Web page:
Hunger for stories

We all seem to have hunger for stories that we can find among other in literature. The desire to get more stories grows and now we are surrounded by them everywhere. But surprisingly we cannot fully understand, on the one hand, to what extent and how exactly stories told in books impact our lives, and the technology, on the other hand, can be very smart but still not smart enough to tell a good impactful story. My colleague Joris van Zundert calls it a Reversed George Lucas Paradox, meaning that Lucas knew how he wanted to make the “Star Wars” but the technical things didn’t work good enough, but we have beautiful technology and face the challenge of analysing and synthesising the narrative. It’s always better to fill the gaps in research by common effort so we gathered in beautiful ZiFcenter in Bielefeld to contribute to literary studies en get inspiration from each other. With special thank to J. Berenike Herrmann and Federico Pianzola for organising this event and to my colleagues Marijn Koolen and Joris van Zundert for collaborative thinking and support.

Interrogating Parsing for Literary Fiction

At CLIN2023, the 33rd Meeting of Computational Linguistics in The Netherlands, Carsten Schnober presented a paper in which we consider the quality of lemmatization and part-of-speech (POS) tagging results from a number of standard parsers often used in computational research (and natural language processing tasks in general). We came to this comparison because, when inspecting… Continue reading Interrogating Parsing for Literary Fiction

What do we know about literature?

IGEL conference 2023 In the movie Three Thousand Years of Longing, Alithea says to the Djinn, “I’m not sure how it works. I am a literary scholar. We don’t know much.” Just like all scientists, I would add, who are constantly in the search for better understanding phenomena. After all, knowledge is built progressively. Fortunately,… Continue reading What do we know about literature?

DH2023

This year the team of Impact and Fiction project was represented on one of the most important events in the world of Digital Humanities – ADHO Digital Humanities Conference which took place on-site in a beautiful city of Graz, Austria. It was the first time in the last 4 years that the conference was held… Continue reading DH2023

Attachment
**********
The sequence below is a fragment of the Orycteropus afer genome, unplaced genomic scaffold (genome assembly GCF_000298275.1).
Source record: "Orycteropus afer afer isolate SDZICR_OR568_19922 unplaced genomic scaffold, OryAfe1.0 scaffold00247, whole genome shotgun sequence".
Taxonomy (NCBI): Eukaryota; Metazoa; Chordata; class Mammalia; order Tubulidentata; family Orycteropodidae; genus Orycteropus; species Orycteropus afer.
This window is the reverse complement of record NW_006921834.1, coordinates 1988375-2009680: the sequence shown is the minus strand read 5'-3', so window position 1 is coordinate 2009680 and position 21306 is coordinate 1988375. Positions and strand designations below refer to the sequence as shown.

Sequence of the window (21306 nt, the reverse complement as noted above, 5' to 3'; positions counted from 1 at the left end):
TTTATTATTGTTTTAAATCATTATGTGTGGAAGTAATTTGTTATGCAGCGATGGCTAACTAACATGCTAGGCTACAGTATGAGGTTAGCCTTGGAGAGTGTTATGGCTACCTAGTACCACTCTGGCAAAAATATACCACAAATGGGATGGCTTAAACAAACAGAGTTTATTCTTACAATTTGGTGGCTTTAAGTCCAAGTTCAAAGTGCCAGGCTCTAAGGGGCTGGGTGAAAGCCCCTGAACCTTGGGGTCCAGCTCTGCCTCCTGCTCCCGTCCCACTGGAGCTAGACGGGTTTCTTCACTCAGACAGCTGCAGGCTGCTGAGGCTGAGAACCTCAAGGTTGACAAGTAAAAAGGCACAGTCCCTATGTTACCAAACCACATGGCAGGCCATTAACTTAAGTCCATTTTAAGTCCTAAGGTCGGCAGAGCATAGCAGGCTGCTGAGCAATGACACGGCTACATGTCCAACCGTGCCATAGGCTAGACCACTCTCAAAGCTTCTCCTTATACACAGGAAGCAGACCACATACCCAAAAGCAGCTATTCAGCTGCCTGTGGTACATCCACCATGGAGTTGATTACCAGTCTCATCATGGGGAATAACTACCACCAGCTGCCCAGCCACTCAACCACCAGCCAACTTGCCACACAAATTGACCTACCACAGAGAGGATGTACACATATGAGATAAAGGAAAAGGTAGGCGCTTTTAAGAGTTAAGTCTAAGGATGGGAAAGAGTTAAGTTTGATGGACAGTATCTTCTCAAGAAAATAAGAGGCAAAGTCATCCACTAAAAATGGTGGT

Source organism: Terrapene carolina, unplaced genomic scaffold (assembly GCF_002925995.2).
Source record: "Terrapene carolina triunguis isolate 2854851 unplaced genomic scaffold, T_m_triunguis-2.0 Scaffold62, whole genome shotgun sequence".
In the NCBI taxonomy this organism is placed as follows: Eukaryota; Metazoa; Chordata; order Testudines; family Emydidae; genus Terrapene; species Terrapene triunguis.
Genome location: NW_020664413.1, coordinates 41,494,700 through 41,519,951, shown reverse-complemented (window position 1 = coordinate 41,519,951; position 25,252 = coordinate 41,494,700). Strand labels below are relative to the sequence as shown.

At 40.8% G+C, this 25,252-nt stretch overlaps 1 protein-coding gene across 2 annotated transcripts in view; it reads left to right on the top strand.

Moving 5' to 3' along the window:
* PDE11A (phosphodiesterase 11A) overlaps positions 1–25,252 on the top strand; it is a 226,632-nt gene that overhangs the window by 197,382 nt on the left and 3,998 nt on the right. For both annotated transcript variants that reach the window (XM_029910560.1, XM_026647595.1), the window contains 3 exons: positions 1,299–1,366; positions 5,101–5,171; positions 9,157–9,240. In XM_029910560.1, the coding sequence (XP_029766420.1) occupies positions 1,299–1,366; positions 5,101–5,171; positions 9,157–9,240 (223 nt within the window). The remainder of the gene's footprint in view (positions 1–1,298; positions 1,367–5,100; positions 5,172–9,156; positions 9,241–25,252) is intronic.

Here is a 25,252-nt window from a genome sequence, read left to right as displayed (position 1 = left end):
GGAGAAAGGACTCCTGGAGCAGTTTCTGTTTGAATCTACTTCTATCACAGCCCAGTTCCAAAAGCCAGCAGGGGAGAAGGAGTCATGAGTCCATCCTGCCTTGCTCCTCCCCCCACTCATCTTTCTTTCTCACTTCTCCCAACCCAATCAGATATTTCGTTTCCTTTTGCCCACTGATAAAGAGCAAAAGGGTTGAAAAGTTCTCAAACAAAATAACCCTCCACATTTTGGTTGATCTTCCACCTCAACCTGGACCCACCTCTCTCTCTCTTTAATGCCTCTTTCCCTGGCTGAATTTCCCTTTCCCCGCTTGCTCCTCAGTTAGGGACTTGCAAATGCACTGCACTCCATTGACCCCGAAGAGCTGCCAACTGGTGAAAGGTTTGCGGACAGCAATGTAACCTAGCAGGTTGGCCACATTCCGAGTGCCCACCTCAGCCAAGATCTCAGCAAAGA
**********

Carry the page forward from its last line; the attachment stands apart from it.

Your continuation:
A Tiny Cartography of Mapping Literature

My guess is that almost any reader will recognize the map from figure 1, just above. It is a map of Middle Earth. This image was reproduced from the 1993 paperback edition of J.R.R. Tolkien’s The Lord of the Rings. The map and its various siblings that have adorned some of the first pages of… Continue reading A Tiny Cartography of Mapping Literature

Switching Perspectives

By Marijn Koolen When talking about books, readers often describe different experiences from different perspectives. What happens with characters in stories might be told from a third person perspective. Characters are mentioned by name first, then later referred to by ‘he’ or ‘she’. What happens to the reader during reading tends to be told from… Continue reading Switching Perspectives

The Ethics of Using AI to Study Literature and Reviews

By Joris J. van Zundert and Julia Neugarten Two weeks ago, NBD Biblion, an independent non-profit organization that provides information services for Dutch libraries, announced that it would fire most of its reviewers. NBD Biblion had been using a team of about 700 reviewers who provided short descriptions of newly published books. Reviewers made 14… Continue reading The Ethics of Using AI to Study Literature and Reviews

An Ambitious Project

By Peter Boot For the study of literature, we live in exciting times. This has two reasons: we can computationally analyse the full text of books and we now have access to large amounts of data about how books affect readers. With respect to the computational analysis of book texts, this allows us to reformulate… Continue reading An Ambitious Project